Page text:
I’m not an expert on Critical Race Theory, and neither are you. So let’s all stop pretending we know so much more than we do.
This term, which refers to an academic construct that originated in law schools, has become the tagline for our painful national conversation over the past two years about race and slavery and American history. All sorts of people — from parents to pastors to politicians — are blathering on about Critical Race Theory as if they had degrees from Harvard Law.
But most of us don’t, and the vast majority of us don’t know what we’re talking about. Which is exactly what Christopher Rufo wants. He’s the filmmaker and activist responsible for getting Donald Trump’s ear on this issue and sounding a six-alarm fire with less than pure motives.
‘Driving up negative perceptions’
“We have successfully frozen their brand — ‘critical race theory’ — into the public conversation and are steadily driving up negative perceptions. We will eventually turn it toxic, as we put all of the various cultural insanities under that brand category,” Rufo wrote on Twitter in March. “The goal is to have the public read something crazy in the newspaper and immediately think ‘critical race theory.’ We have decodified the term and will recodify it to annex the entire range of cultural constructions that are unpopular with Americans.”
These tweets were reported in a news story about Critical Race Theory in the Washington Post June 21. The Post reporters interviewed Rufo for their story and quoted him as explaining: “If you want to see public policy outcomes, you have to run a public persuasion campaign. … I basically took that body of criticism, I paired it with breaking news stories that were shocking and explicit and horrifying and made it political. Turned it into a salient political issue with a clear villain.”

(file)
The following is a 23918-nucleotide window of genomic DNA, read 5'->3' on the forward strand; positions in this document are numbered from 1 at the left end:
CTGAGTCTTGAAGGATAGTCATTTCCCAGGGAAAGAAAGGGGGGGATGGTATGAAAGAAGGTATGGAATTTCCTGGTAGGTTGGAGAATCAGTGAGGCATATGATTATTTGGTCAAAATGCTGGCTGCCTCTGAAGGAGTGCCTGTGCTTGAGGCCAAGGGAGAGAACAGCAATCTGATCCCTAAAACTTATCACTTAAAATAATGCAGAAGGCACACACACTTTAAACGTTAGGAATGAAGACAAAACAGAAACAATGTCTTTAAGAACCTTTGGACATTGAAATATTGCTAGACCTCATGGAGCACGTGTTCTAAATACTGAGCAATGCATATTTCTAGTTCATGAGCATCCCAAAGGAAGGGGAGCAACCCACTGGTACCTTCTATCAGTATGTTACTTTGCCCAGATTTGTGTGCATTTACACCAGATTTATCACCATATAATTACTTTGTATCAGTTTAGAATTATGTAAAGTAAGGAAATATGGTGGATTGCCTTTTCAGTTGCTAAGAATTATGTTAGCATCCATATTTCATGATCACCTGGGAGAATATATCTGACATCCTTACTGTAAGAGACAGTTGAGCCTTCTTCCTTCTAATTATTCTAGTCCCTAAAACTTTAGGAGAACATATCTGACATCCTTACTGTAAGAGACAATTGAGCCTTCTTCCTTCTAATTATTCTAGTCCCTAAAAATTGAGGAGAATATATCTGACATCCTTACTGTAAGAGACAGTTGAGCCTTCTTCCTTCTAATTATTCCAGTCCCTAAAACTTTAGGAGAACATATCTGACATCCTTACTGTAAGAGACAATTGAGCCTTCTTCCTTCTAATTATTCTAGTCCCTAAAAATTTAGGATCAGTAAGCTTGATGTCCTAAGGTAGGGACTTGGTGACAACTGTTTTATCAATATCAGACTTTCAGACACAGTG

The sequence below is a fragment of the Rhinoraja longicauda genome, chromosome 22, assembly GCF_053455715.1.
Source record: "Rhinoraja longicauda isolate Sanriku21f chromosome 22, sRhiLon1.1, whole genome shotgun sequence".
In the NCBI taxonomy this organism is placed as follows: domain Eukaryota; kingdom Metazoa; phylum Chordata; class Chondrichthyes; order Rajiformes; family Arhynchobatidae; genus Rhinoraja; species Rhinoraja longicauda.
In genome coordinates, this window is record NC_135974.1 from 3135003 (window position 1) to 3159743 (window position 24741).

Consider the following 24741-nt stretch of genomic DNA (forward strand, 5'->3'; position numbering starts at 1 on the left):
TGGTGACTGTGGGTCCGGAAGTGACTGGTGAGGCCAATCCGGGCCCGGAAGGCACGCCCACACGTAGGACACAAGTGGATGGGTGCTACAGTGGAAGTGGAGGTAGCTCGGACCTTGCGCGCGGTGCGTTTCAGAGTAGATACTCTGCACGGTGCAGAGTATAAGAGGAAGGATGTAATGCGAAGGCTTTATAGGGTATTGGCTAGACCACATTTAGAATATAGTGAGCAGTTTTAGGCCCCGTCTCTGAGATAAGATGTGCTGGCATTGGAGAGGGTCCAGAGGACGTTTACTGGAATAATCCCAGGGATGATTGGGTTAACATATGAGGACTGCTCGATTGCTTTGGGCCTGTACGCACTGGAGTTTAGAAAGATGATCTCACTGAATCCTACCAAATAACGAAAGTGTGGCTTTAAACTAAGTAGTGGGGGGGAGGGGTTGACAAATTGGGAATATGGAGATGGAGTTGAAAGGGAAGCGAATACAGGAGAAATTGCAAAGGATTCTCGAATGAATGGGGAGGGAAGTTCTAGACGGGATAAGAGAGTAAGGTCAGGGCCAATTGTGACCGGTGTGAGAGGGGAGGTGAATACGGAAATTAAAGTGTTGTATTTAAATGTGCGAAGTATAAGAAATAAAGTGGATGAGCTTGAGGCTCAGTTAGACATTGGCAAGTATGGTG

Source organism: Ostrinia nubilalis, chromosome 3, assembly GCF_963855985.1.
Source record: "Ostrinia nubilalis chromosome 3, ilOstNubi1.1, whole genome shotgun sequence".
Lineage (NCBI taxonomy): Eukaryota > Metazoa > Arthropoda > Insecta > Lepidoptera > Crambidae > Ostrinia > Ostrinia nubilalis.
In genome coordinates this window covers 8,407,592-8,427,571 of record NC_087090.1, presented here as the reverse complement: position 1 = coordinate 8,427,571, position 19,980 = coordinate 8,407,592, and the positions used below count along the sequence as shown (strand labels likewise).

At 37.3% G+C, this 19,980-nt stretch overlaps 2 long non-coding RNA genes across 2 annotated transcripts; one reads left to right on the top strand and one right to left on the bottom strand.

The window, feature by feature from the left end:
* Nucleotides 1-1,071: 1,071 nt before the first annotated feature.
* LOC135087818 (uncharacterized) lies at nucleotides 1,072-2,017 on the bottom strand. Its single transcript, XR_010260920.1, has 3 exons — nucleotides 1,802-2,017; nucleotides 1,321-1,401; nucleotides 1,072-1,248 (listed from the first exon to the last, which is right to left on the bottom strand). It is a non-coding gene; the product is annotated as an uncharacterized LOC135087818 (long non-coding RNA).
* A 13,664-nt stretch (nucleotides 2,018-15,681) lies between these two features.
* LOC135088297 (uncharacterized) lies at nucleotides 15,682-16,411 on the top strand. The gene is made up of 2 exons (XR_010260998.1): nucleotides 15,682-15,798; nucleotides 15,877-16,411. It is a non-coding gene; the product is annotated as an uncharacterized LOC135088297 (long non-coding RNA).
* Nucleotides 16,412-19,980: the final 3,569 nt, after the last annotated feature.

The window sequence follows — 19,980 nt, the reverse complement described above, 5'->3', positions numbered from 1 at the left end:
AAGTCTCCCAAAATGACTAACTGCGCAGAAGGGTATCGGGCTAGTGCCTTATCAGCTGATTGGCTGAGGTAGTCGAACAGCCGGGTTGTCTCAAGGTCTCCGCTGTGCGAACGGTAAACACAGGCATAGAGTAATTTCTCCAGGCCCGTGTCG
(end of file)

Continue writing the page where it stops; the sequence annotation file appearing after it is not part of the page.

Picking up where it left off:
Rufo, whose entire career right now appears to relate to critiquing Critical Race Theory — check out his Twitter feed and fundraising appeals if you don’t believe me — didn’t like the Post story at all and immediately went on the defensive, calling the reporters “hacks.” The conservative publication The Federalist jumped to his defense as well. But as so often happens in cases like these, the criticisms of the Post story that required correction or clarification were not the heart of the story.
“Rufo proudly takes up the mantle of being one of the nation’s foremost critics of Critical Race Theory.”
The fact that the Post could draw a direct line from Rufo to then-President Donald Trump’s sudden declaration against Critical Race Theory and diversity training is not disputed. In fact, Rufo proudly takes up the mantle of being one of the nation’s foremost critics of Critical Race Theory.
On his own website, Rufo states: “My investigative reporting recently led President Trump to issue an executive order banning critical race theory from the federal government.”
How the SBC was early to the conversation
It’s a short hop from Rufo to Trump to the Southern Baptist Convention, which for two years now has been embroiled in a debate over Critical Race Theory as perhaps the greatest threat to all that is good and godly. Ultra-conservatives in the already conservative world of the SBC have been pushing — so far unsuccessfully — for an explicit rejection of Critical Race Theory by name.
Of note, however, is that the SBC was talking about Critical Race Theory a full year ahead of it being on Trump’s radar. Sociologist Ryan Burge has documented that when messengers to the SBC annual meeting in June 2019 were debating the issue — ultimately passing a contested resolution that demanded the Bible be used as superior to any construct such as Critical Race Theory — the term was hardly showing up on Google searches.
How did the SBC get turned on to talking about Critical Race Theory so early?